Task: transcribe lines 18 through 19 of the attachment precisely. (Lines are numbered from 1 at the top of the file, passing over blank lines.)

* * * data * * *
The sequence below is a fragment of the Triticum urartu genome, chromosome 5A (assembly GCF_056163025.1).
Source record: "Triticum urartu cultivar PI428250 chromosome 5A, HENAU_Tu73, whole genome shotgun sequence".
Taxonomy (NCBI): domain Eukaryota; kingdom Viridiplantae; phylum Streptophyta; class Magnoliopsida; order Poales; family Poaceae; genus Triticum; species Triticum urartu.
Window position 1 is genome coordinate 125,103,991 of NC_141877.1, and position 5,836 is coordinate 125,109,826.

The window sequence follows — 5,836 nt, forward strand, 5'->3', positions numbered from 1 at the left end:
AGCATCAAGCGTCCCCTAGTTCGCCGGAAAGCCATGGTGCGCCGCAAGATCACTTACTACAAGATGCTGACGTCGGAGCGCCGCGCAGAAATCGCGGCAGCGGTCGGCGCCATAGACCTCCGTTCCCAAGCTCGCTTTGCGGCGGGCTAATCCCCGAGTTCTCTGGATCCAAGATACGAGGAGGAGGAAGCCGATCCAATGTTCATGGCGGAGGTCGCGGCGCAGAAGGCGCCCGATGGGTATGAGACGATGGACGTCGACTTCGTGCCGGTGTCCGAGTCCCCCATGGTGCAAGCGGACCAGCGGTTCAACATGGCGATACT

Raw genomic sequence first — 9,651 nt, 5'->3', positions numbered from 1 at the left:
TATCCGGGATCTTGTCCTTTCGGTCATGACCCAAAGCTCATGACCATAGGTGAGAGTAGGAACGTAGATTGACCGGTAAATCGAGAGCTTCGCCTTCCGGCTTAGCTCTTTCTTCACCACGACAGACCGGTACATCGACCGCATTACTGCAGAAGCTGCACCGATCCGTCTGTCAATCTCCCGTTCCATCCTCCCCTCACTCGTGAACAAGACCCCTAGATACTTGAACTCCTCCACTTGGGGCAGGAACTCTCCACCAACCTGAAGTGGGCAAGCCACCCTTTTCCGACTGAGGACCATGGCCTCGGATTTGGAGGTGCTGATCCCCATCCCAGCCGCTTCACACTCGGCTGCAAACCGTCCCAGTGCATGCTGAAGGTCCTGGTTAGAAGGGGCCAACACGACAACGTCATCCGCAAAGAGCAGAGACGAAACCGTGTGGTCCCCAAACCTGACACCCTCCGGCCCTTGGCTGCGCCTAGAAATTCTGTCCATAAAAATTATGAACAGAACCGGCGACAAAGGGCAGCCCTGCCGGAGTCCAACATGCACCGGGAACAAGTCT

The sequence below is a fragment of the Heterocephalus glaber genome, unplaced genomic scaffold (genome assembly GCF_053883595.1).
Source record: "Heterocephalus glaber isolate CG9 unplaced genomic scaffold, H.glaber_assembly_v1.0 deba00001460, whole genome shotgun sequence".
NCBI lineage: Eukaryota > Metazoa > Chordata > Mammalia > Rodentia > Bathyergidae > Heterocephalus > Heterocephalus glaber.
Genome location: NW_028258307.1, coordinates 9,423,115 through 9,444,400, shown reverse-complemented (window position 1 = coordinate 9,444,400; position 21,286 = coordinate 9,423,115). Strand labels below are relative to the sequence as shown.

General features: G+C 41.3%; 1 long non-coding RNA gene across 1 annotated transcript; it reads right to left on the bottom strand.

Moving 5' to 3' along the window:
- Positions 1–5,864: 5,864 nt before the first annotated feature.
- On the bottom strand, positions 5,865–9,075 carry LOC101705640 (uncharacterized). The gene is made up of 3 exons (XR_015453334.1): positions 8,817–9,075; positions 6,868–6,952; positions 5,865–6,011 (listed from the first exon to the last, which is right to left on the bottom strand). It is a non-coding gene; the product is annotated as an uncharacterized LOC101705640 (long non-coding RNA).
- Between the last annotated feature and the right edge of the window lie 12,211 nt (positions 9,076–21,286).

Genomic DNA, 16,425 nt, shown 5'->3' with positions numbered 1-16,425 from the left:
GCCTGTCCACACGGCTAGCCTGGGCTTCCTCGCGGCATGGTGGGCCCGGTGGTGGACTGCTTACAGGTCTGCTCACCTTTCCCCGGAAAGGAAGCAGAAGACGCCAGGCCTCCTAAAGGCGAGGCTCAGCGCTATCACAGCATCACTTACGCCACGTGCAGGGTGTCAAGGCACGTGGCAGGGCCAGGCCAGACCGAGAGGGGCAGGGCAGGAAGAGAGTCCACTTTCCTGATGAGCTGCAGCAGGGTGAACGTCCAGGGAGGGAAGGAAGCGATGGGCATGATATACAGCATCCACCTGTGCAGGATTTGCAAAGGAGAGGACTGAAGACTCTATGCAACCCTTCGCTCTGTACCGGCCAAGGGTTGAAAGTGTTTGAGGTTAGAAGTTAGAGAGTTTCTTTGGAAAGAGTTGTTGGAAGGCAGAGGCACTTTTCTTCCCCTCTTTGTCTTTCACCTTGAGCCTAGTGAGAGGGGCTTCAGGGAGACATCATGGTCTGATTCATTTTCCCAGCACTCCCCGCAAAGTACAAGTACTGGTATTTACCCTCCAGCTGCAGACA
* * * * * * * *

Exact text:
Genomic DNA, 16,425 nt, shown 5'->3' with positions numbered 1-16,425 from the left:
GCCTGTCCACACGGCTAGCCTGGGCTTCCTCGCGGCATGGTGGGCCCGGTGGTGGACTGCTTACAGGTCTGCTCACCTTTCCCCGGAAAGGAAGCAGAAGACGCCAGGCCTCCTAAAGGCGAGGCTCAGCGCTATCACAGCATCACTTACGCCACGTGCAGGGTGTCAAGGCACGTGGCAGGGCCAGGCCAGACCGAGAGGGGCAGGGCAGGAAGAGAGTCCACTTTCCTGATGAGCTGCAGCAGGGTGAACGTCCAGGGAGGGAAGGAAGCGATGGGCATGATATACAGCATCCACCTGTGCAGGATTTGCAAAGGAGAGGACTGAAGACTCTATGCAACCCTTCGCTCTGTACCGGCCAAGGGTTGAAAGTGTTTGAGGTTAGAAGTTAGAGAGTTTCTTTGGAAAGAGTTGTTGGAAGGCAGAGGCACTTTTCTTCCCCTCTTTGTCTTTCACCTTGAGCCTAGTGAGAGGGGCTTCAGGGAGACATCATGGTCTGATTCATTTTCCCAGCACTCCCCGCAAAGTACAAGTACTGGTATTTACCCTCCAGCTGCAGACA